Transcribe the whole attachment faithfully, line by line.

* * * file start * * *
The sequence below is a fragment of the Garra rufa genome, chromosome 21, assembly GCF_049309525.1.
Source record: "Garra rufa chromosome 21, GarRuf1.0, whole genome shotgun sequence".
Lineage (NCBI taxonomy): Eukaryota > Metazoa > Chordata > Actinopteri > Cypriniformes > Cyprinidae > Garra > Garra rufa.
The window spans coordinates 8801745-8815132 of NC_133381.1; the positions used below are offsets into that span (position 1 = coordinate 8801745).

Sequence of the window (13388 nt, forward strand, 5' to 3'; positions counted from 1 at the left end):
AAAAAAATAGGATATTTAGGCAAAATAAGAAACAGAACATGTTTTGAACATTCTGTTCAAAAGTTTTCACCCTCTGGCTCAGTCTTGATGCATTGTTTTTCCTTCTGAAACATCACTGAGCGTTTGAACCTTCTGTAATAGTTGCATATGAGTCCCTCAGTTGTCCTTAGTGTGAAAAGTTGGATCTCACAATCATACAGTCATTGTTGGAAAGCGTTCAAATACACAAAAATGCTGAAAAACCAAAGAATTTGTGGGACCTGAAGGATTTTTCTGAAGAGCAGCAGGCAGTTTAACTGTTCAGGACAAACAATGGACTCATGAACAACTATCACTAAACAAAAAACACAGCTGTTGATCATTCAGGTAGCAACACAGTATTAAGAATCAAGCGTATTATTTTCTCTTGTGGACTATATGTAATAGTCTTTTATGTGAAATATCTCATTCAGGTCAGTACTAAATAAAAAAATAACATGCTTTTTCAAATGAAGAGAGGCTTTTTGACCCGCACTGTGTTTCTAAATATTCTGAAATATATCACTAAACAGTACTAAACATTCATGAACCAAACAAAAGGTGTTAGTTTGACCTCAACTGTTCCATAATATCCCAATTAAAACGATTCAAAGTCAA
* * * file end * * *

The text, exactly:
The sequence below is a fragment of the Garra rufa genome, chromosome 21, assembly GCF_049309525.1.
Source record: "Garra rufa chromosome 21, GarRuf1.0, whole genome shotgun sequence".
Lineage (NCBI taxonomy): Eukaryota > Metazoa > Chordata > Actinopteri > Cypriniformes > Cyprinidae > Garra > Garra rufa.
The window spans coordinates 8801745-8815132 of NC_133381.1; the positions used below are offsets into that span (position 1 = coordinate 8801745).

Sequence of the window (13388 nt, forward strand, 5' to 3'; positions counted from 1 at the left end):
AAAAAAATAGGATATTTAGGCAAAATAAGAAACAGAACATGTTTTGAACATTCTGTTCAAAAGTTTTCACCCTCTGGCTCAGTCTTGATGCATTGTTTTTCCTTCTGAAACATCACTGAGCGTTTGAACCTTCTGTAATAGTTGCATATGAGTCCCTCAGTTGTCCTTAGTGTGAAAAGTTGGATCTCACAATCATACAGTCATTGTTGGAAAGCGTTCAAATACACAAAAATGCTGAAAAACCAAAGAATTTGTGGGACCTGAAGGATTTTTCTGAAGAGCAGCAGGCAGTTTAACTGTTCAGGACAAACAATGGACTCATGAACAACTATCACTAAACAAAAAACACAGCTGTTGATCATTCAGGTAGCAACACAGTATTAAGAATCAAGCGTATTATTTTCTCTTGTGGACTATATGTAATAGTCTTTTATGTGAAATATCTCATTCAGGTCAGTACTAAATAAAAAAATAACATGCTTTTTCAAATGAAGAGAGGCTTTTTGACCCGCACTGTGTTTCTAAATATTCTGAAATATATCACTAAACAGTACTAAACATTCATGAACCAAACAAAAGGTGTTAGTTTGACCTCAACTGTTCCATAATATCCCAATTAAAACGATTCAAAGTCAA